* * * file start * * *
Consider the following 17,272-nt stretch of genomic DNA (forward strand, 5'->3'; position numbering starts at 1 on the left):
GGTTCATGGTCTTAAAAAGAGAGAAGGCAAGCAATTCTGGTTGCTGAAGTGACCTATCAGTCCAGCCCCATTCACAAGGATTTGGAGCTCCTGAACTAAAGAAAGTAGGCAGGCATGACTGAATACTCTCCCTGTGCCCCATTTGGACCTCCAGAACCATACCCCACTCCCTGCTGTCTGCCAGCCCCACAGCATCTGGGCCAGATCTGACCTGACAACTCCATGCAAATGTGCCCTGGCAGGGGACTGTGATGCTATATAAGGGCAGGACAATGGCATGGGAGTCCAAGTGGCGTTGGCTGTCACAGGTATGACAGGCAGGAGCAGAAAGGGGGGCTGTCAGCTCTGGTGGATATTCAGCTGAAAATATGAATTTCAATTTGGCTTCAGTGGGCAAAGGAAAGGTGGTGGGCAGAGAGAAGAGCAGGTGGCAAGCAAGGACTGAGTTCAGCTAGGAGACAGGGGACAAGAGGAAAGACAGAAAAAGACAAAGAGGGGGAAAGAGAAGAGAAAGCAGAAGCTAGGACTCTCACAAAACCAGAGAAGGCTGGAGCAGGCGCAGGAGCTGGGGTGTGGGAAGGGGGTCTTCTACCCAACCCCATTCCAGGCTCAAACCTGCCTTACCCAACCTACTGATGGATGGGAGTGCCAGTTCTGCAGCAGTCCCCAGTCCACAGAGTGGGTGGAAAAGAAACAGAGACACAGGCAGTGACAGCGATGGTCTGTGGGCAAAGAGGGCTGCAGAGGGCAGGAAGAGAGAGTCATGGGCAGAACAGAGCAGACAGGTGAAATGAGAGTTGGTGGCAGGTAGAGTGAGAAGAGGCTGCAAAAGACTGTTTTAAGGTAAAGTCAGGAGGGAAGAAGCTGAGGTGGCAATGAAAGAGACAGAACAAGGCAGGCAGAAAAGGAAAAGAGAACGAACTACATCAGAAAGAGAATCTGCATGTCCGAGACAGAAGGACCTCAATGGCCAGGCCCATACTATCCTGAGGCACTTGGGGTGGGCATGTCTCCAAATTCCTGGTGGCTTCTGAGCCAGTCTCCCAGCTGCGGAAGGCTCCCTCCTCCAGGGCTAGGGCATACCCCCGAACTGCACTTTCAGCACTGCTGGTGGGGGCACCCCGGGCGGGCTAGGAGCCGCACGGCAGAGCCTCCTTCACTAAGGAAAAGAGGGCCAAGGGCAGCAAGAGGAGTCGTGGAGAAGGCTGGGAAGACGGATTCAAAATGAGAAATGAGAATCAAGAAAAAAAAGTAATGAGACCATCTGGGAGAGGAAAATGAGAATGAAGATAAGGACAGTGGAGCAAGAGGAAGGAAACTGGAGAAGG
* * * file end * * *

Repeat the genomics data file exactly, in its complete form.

Consider the following 17,272-nt stretch of genomic DNA (forward strand, 5'->3'; position numbering starts at 1 on the left):
GGTTCATGGTCTTAAAAAGAGAGAAGGCAAGCAATTCTGGTTGCTGAAGTGACCTATCAGTCCAGCCCCATTCACAAGGATTTGGAGCTCCTGAACTAAAGAAAGTAGGCAGGCATGACTGAATACTCTCCCTGTGCCCCATTTGGACCTCCAGAACCATACCCCACTCCCTGCTGTCTGCCAGCCCCACAGCATCTGGGCCAGATCTGACCTGACAACTCCATGCAAATGTGCCCTGGCAGGGGACTGTGATGCTATATAAGGGCAGGACAATGGCATGGGAGTCCAAGTGGCGTTGGCTGTCACAGGTATGACAGGCAGGAGCAGAAAGGGGGGCTGTCAGCTCTGGTGGATATTCAGCTGAAAATATGAATTTCAATTTGGCTTCAGTGGGCAAAGGAAAGGTGGTGGGCAGAGAGAAGAGCAGGTGGCAAGCAAGGACTGAGTTCAGCTAGGAGACAGGGGACAAGAGGAAAGACAGAAAAAGACAAAGAGGGGGAAAGAGAAGAGAAAGCAGAAGCTAGGACTCTCACAAAACCAGAGAAGGCTGGAGCAGGCGCAGGAGCTGGGGTGTGGGAAGGGGGTCTTCTACCCAACCCCATTCCAGGCTCAAACCTGCCTTACCCAACCTACTGATGGATGGGAGTGCCAGTTCTGCAGCAGTCCCCAGTCCACAGAGTGGGTGGAAAAGAAACAGAGACACAGGCAGTGACAGCGATGGTCTGTGGGCAAAGAGGGCTGCAGAGGGCAGGAAGAGAGAGTCATGGGCAGAACAGAGCAGACAGGTGAAATGAGAGTTGGTGGCAGGTAGAGTGAGAAGAGGCTGCAAAAGACTGTTTTAAGGTAAAGTCAGGAGGGAAGAAGCTGAGGTGGCAATGAAAGAGACAGAACAAGGCAGGCAGAAAAGGAAAAGAGAACGAACTACATCAGAAAGAGAATCTGCATGTCCGAGACAGAAGGACCTCAATGGCCAGGCCCATACTATCCTGAGGCACTTGGGGTGGGCATGTCTCCAAATTCCTGGTGGCTTCTGAGCCAGTCTCCCAGCTGCGGAAGGCTCCCTCCTCCAGGGCTAGGGCATACCCCCGAACTGCACTTTCAGCACTGCTGGTGGGGGCACCCCGGGCGGGCTAGGAGCCGCACGGCAGAGCCTCCTTCACTAAGGAAAAGAGGGCCAAGGGCAGCAAGAGGAGTCGTGGAGAAGGCTGGGAAGACGGATTCAAAATGAGAAATGAGAATCAAGAAAAAAAAGTAATGAGACCATCTGGGAGAGGAAAATGAGAATGAAGATAAGGACAGTGGAGCAAGAGGAAGGAAACTGGAGAAGG